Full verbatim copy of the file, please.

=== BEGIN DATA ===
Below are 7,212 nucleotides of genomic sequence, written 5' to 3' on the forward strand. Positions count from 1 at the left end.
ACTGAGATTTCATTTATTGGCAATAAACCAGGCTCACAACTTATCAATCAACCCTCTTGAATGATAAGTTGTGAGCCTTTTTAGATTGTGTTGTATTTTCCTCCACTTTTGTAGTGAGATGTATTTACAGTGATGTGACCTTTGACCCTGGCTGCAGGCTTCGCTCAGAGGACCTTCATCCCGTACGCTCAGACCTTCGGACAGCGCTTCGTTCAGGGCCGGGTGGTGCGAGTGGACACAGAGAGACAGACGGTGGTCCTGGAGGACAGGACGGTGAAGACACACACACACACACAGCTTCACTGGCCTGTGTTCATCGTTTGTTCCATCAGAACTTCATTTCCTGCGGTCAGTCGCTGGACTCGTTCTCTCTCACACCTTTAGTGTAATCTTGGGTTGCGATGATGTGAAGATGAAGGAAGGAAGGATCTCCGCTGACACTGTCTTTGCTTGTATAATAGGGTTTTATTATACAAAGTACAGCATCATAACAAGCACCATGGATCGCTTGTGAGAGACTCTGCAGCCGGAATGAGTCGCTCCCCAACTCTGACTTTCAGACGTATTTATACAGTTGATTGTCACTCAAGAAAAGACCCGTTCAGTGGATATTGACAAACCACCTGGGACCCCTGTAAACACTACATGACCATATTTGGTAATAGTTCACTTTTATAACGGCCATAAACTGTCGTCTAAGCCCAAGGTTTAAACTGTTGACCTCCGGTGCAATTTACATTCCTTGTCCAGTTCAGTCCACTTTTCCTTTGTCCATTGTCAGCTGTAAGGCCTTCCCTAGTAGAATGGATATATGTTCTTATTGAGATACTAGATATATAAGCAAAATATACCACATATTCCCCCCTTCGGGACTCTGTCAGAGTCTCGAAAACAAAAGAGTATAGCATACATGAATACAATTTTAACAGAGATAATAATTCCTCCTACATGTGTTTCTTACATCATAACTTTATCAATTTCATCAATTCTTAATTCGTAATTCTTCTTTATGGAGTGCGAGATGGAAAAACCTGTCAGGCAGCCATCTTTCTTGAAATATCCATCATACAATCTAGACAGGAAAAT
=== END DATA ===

Below are 7,212 nucleotides of genomic sequence, written 5' to 3' on the forward strand. Positions count from 1 at the left end.
ACTGAGATTTCATTTATTGGCAATAAACCAGGCTCACAACTTATCAATCAACCCTCTTGAATGATAAGTTGTGAGCCTTTTTAGATTGTGTTGTATTTTCCTCCACTTTTGTAGTGAGATGTATTTACAGTGATGTGACCTTTGACCCTGGCTGCAGGCTTCGCTCAGAGGACCTTCATCCCGTACGCTCAGACCTTCGGACAGCGCTTCGTTCAGGGCCGGGTGGTGCGAGTGGACACAGAGAGACAGACGGTGGTCCTGGAGGACAGGACGGTGAAGACACACACACACACACAGCTTCACTGGCCTGTGTTCATCGTTTGTTCCATCAGAACTTCATTTCCTGCGGTCAGTCGCTGGACTCGTTCTCTCTCACACCTTTAGTGTAATCTTGGGTTGCGATGATGTGAAGATGAAGGAAGGAAGGATCTCCGCTGACACTGTCTTTGCTTGTATAATAGGGTTTTATTATACAAAGTACAGCATCATAACAAGCACCATGGATCGCTTGTGAGAGACTCTGCAGCCGGAATGAGTCGCTCCCCAACTCTGACTTTCAGACGTATTTATACAGTTGATTGTCACTCAAGAAAAGACCCGTTCAGTGGATATTGACAAACCACCTGGGACCCCTGTAAACACTACATGACCATATTTGGTAATAGTTCACTTTTATAACGGCCATAAACTGTCGTCTAAGCCCAAGGTTTAAACTGTTGACCTCCGGTGCAATTTACATTCCTTGTCCAGTTCAGTCCACTTTTCCTTTGTCCATTGTCAGCTGTAAGGCCTTCCCTAGTAGAATGGATATATGTTCTTATTGAGATACTAGATATATAAGCAAAATATACCACATATTCCCCCCTTCGGGACTCTGTCAGAGTCTCGAAAACAAAAGAGTATAGCATACATGAATACAATTTTAACAGAGATAATAATTCCTCCTACATGTGTTTCTTACATCATAACTTTATCAATTTCATCAATTCTTAATTCGTAATTCTTCTTTATGGAGTGCGAGATGGAAAAACCTGTCAGGCAGCCATCTTTCTTGAAATATCCATCATACAATCTAGACAGGAAAAT